Investigation of the hydrogen bonding in ice Ih by first-principles density function methods.

P. Zhang, L. Tian, Z. P. Zhang, G. Shao, J. C. Li

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    It is a well recognized difficult task to simulate the vibrational dynamics of ices using the density functional theory (DFT), and there has thus been rather limited success in modelling the inelastic neutron scattering (INS) spectra for even the simplest structure of ice, ice Ih, particularly in the translational region below 400 cm(-1). The reason is partly due to the complex nature of hydrogen bonding (H-bond) among water-water molecules which require considerable improvement of the quantum mechanical simulation methods, and partly owing to the randomness of protons in ice structures which often requires simulation of large super-lattices. In this report, we present the first series of successful simulation results for ice Ih using DFT methods. On the basis of the recent advancement in the DFT programs, we have achieved for the first time theoretical outcomes that not only reproduce the rotational frequencies between 500 to 1200 cm(-1) for ice Ih, but also the two optic peaks at ∼240 and 320 cm(-1) in the translational region of the INS spectra [J. C. Li, J. Chem. Phys 105, 6733 (1996)]. Besides, we have also investigated the impact of pairwise configurations of H(2)O molecules on the H-bond and found that different proton arrangements of pairwise H(2)O in the ice Ih crystal lattice could not alter the nature of H-bond as significantly as suggested in an early paper [J. C. Li and D. K. Ross, Nature (London) 365, 327 (1993)], i.e., reproducing the two experimental optic peaks do not need to invoke the two H-bonds as proposed in the previous model which led to considerable debates. The results of this work suggest that the observed optic peaks may be attributed to the coupling between the two bands of H-O stretching modes in H(2)O. The current computational work is expected to shed new light on the nature of the H-bonds in water, and in addition to offer a new approach towards probing the interaction between water and biomaterials for which H-bond is essential.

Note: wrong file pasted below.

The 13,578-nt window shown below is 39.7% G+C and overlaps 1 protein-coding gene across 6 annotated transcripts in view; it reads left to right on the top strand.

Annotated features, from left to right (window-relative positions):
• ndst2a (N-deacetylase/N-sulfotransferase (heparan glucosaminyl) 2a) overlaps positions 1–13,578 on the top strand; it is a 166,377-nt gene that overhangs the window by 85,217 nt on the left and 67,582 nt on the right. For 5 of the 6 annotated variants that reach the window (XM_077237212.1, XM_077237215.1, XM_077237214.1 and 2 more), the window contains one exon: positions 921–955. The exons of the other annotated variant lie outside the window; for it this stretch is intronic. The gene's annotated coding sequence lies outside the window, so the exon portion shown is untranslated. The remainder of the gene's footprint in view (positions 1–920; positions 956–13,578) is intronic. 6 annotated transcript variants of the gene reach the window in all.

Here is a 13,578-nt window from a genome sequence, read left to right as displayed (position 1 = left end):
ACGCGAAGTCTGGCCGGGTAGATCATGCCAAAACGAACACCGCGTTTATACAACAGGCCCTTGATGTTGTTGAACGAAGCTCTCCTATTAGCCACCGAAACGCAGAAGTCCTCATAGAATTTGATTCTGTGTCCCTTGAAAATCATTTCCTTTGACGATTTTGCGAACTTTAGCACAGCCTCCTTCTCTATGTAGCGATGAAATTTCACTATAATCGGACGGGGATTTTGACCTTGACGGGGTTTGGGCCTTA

Original languageEnglish
    Pages (from-to)044504
    JournalJournal of Chemical Physics
    Issue number4
    Publication statusPublished - 28 Jul 2012


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